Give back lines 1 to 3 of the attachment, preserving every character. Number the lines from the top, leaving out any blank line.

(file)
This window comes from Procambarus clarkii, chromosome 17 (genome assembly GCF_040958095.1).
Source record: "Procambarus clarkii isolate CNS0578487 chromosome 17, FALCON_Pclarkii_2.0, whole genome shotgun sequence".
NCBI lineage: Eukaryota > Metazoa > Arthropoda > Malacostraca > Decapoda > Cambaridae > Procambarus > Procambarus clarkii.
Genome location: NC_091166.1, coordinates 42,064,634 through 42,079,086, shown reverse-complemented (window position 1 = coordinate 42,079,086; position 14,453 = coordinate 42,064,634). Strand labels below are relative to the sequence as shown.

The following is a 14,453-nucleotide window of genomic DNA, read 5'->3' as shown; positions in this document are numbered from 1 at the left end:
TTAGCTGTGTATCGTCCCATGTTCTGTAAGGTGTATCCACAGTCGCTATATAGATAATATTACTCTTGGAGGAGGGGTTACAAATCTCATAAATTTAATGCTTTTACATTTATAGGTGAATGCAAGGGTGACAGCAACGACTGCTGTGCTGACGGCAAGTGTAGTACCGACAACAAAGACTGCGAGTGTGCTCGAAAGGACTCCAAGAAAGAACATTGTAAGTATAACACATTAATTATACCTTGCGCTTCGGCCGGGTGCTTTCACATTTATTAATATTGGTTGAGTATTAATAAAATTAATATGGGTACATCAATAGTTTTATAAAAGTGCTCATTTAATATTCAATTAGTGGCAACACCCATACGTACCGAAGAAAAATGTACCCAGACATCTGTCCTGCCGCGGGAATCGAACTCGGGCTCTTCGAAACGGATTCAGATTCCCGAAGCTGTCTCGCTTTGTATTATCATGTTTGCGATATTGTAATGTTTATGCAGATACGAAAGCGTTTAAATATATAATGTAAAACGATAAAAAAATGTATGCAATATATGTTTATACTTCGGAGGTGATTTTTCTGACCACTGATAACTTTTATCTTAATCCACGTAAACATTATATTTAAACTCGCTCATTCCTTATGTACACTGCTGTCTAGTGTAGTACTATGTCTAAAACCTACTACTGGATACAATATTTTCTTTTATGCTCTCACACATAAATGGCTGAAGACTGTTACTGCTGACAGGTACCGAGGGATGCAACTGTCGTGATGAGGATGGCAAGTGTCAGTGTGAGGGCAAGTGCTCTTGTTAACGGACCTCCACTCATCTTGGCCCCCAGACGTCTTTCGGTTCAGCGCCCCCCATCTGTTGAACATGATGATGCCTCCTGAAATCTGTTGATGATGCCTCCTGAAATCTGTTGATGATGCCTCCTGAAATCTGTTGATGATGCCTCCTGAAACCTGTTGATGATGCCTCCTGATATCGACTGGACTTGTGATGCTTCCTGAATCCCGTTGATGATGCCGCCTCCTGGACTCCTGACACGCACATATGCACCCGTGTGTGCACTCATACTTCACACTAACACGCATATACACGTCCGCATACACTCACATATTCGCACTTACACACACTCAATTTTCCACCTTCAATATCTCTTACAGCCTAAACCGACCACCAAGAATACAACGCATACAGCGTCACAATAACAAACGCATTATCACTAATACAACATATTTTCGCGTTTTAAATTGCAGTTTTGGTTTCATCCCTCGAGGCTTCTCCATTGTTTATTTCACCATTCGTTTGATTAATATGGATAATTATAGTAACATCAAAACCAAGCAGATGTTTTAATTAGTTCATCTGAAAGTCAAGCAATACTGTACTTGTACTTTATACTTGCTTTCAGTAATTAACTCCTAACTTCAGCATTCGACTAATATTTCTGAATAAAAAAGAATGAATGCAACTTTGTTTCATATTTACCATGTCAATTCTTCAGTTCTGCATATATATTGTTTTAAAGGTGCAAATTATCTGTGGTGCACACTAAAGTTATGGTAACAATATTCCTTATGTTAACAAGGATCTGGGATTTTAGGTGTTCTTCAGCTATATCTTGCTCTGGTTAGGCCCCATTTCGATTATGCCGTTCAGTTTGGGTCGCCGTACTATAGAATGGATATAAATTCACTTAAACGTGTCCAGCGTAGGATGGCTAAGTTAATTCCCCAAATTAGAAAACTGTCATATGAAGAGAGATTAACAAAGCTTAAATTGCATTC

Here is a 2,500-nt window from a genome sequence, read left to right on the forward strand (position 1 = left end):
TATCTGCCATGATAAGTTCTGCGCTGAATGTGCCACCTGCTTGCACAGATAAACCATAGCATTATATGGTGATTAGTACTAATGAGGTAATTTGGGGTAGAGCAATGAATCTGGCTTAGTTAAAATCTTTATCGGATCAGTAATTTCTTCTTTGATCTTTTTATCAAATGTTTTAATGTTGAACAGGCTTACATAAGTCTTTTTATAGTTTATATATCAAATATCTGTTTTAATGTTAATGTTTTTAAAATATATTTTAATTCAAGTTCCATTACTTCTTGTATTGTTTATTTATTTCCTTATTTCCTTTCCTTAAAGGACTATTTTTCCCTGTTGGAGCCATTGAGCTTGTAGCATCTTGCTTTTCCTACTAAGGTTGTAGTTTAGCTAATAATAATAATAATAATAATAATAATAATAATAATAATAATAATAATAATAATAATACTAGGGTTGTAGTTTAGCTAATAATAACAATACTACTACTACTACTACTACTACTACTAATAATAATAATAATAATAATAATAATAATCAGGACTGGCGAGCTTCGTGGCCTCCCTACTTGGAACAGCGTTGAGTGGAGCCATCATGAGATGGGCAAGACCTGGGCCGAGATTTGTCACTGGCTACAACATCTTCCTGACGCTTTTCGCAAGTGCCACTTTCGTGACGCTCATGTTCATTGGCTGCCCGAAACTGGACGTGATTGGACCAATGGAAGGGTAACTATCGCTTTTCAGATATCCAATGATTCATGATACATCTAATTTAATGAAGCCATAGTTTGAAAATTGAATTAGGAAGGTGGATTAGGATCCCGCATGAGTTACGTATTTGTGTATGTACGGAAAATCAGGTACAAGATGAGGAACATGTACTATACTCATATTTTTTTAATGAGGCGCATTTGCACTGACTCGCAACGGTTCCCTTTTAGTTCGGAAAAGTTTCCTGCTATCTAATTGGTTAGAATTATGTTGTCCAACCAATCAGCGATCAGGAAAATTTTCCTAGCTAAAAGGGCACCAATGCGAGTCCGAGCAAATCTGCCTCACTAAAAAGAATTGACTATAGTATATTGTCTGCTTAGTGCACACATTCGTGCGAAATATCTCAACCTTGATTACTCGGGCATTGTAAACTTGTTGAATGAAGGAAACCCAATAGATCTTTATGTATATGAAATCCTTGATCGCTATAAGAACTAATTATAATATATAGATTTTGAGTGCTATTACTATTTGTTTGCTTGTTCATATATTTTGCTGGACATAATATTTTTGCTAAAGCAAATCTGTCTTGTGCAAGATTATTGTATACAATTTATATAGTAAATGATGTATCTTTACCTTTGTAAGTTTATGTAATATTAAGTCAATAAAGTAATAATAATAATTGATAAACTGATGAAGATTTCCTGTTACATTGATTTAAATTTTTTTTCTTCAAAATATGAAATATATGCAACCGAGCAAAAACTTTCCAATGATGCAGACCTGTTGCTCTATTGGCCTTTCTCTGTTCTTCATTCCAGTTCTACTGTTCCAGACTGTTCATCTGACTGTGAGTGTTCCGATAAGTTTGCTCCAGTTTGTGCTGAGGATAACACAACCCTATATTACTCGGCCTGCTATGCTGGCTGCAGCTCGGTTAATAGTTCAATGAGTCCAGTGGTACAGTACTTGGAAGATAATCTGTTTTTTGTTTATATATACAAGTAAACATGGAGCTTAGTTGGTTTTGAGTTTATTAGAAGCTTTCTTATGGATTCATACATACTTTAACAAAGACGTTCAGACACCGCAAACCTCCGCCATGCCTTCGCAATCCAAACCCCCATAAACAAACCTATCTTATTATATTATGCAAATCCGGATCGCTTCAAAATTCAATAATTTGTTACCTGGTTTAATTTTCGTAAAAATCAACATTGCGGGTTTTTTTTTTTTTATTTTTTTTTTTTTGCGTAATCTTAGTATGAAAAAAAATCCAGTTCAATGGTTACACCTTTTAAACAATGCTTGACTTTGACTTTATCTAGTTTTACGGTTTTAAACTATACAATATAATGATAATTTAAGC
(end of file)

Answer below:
This window comes from Procambarus clarkii, chromosome 17 (genome assembly GCF_040958095.1).
Source record: "Procambarus clarkii isolate CNS0578487 chromosome 17, FALCON_Pclarkii_2.0, whole genome shotgun sequence".
NCBI lineage: Eukaryota > Metazoa > Arthropoda > Malacostraca > Decapoda > Cambaridae > Procambarus > Procambarus clarkii.